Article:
• Is this the ceiling for the Wears? They're only sophomores, so they have two more years to improve. They could improve and expand their skills – definitely could become better shooters. They'll get better in Howland's system the more they get accustomed to it. But they really don't have any upside athletically. In terms of athleticism, they are what they are. And while the Cal game wasn't a good game for either of them, and that will happen to the best players, it did expose their athletic limitations. When they catch a ball on the block and struggle to finish over Kravish it's not a great indication of tremendous upside.
Between the Wears and Smith they had to leave probably 20 points on the table in missed gimmes around the basket.
• Was this an example of Howland's coaching limitations? It's, of course, easy to second-guess a coach (and we're very good at it at Bruin Report Online). But it's not really that big of a stretch to again wonder a few things about Howland's coaching in this game. Namely: Might it have been a good time to attempt a zone? At one point in the second half, when Cal was making the run that pretty much iced the game, it was shooting over 60%. It shot so well because most of its shots were within five feet of the basket. UCLA's defense was horrendous, with many UCLA players going back to their old struggles with defending screens. So many Bruins got lost on defense in this game I thought their faces would be showing up on milk cartons. Then, also, the Bruins were gassed. You have a guy in Smith who isn't exactly in tip-top shape to begin with, and then UCLA can't play without a Wear or two on the court, so your frontline is dragging. Wouldn't it be prudent, at some time, just to attempt a zone a little? Maybe just one or two defensive trips, after your man defense is getting sliced apart for layups. Try it, see how it goes. You can always go back to the man. At the very least, it couldn't be any worse, and you could get your guys a little bit of a breather.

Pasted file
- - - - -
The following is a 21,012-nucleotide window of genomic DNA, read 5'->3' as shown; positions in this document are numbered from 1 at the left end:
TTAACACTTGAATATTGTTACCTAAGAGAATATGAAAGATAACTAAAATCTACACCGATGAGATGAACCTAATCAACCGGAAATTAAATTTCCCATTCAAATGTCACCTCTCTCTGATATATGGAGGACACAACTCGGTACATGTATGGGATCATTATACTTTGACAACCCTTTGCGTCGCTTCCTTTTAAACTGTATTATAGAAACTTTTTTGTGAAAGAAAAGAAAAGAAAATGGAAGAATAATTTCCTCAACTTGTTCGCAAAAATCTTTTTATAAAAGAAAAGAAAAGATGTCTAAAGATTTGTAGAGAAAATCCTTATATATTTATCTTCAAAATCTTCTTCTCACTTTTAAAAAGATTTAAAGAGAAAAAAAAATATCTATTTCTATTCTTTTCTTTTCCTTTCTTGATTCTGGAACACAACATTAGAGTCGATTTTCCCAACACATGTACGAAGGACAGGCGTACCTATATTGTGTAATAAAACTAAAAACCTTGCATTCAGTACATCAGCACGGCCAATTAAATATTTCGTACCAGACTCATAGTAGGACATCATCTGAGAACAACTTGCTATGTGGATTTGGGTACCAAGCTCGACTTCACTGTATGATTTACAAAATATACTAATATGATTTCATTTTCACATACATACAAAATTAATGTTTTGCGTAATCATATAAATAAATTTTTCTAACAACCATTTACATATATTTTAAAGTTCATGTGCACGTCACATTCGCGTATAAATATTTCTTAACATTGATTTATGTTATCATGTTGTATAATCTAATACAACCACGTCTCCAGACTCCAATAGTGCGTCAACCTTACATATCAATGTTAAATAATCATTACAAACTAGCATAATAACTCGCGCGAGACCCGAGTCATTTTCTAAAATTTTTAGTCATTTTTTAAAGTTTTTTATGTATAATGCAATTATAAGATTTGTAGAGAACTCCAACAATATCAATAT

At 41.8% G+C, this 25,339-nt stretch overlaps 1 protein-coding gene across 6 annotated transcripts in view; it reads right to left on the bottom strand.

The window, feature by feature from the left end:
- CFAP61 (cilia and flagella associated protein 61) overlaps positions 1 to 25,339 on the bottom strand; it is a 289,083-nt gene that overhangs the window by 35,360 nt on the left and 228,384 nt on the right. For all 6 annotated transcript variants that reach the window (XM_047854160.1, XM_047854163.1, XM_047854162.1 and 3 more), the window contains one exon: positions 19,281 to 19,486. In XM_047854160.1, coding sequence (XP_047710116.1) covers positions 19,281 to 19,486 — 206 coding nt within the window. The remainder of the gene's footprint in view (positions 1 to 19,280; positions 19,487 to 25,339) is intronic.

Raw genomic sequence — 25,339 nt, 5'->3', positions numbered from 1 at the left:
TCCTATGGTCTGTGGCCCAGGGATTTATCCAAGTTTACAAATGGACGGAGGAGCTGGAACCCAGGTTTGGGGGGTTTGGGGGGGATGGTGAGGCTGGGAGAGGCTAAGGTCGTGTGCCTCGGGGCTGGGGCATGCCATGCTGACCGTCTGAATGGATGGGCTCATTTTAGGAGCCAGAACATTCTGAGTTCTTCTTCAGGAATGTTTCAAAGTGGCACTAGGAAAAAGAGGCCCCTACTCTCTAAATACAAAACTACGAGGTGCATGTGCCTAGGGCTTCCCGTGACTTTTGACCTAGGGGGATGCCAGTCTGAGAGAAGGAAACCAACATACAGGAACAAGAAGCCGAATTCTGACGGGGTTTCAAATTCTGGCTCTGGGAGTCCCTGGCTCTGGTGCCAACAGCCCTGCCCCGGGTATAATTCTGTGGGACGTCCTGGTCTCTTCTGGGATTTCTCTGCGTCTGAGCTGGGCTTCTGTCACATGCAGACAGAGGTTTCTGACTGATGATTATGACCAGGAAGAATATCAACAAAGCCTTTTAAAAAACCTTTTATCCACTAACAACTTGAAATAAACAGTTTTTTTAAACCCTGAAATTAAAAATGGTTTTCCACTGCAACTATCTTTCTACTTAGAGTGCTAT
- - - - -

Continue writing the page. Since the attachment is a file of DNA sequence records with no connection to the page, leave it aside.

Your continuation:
Anthony Stover was indeed injured, so he wasn't an option. But Brendan Lane was available. In his post-game comments, Howland even brought up the notion that the Wears were gassed and he should have played Lane more. So, I guess we can question the coach if he's questioning himself, right?
Howland's offensive sets, too, that have been nicely effective in recent weeks, went up against a well-coached defense, one that clearly knew exactly what to do to get UCLA out of its execution. Many times a Cal defender just bumped a Bruin cutter, or stepped into a passing lane, just to disrupt the timing and rhythm of the play, and that was enough. UCLA couldn't execute and started breaking down and trying to create shots individually, which it's just not good at doing. UCLA went the majority of the first half without an assist, and had just 7 for the game. It's not as if UCLA was going up against some great athletes who were lighting quick and shut them down in a pressure-style man D. No, Mike Montgomery's Bears are just very well coached and prepared, and it seemed easy for them to do a few little things to take UCLA out of its offense all day. Just a thought, too: It wasn't out of great execution or just complete randomness that the Wears were getting open shots. If you're going up against a Montgomery-coached team and certain guys are getting open looks it's by design. So, one coach, with his defense, is allowing certain players to get open looks, and the other coach, the one coaching the players, has greenlighted those guys to shoot. Who won that coaching battle? The Wears shot 5 of 19 for the game.
There are probably more bigger-picture issues, too, but, heck, at this point in the season they feel agonizingly belabored.
At this point, after this game, there is really just one storyline for UCLA basketball: It just isn't very good. The 2011-2012 team is now completely a known commodity, we've seen their ceiling, and they're just not very good -- not good enough to probably finish better than sixth in perhaps the worst Pac-12 (or Pac-10) in history.
And that's about it.